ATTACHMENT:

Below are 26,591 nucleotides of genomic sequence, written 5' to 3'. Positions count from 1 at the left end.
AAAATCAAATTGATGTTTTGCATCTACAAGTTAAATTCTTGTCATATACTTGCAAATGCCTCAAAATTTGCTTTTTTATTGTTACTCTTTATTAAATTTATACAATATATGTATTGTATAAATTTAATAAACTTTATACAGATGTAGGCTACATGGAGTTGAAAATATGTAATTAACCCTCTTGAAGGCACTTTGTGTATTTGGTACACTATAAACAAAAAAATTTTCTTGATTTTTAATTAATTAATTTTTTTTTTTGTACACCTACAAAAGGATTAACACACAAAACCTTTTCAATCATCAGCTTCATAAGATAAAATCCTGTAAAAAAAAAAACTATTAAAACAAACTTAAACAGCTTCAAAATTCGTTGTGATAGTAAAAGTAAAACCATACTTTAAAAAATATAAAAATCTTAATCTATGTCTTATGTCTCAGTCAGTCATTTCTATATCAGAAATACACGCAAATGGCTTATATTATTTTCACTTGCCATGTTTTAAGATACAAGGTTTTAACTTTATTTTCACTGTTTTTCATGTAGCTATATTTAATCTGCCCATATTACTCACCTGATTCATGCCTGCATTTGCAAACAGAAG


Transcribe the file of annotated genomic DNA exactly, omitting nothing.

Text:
Below are 26,591 nucleotides of genomic sequence, written 5' to 3'. Positions count from 1 at the left end.
AAAATCAAATTGATGTTTTGCATCTACAAGTTAAATTCTTGTCATATACTTGCAAATGCCTCAAAATTTGCTTTTTTATTGTTACTCTTTATTAAATTTATACAATATATGTATTGTATAAATTTAATAAACTTTATACAGATGTAGGCTACATGGAGTTGAAAATATGTAATTAACCCTCTTGAAGGCACTTTGTGTATTTGGTACACTATAAACAAAAAAATTTTCTTGATTTTTAATTAATTAATTTTTTTTTTTGTACACCTACAAAAGGATTAACACACAAAACCTTTTCAATCATCAGCTTCATAAGATAAAATCCTGTAAAAAAAAAAACTATTAAAACAAACTTAAACAGCTTCAAAATTCGTTGTGATAGTAAAAGTAAAACCATACTTTAAAAAATATAAAAATCTTAATCTATGTCTTATGTCTCAGTCAGTCATTTCTATATCAGAAATACACGCAAATGGCTTATATTATTTTCACTTGCCATGTTTTAAGATACAAGGTTTTAACTTTATTTTCACTGTTTTTCATGTAGCTATATTTAATCTGCCCATATTACTCACCTGATTCATGCCTGCATTTGCAAACAGAAG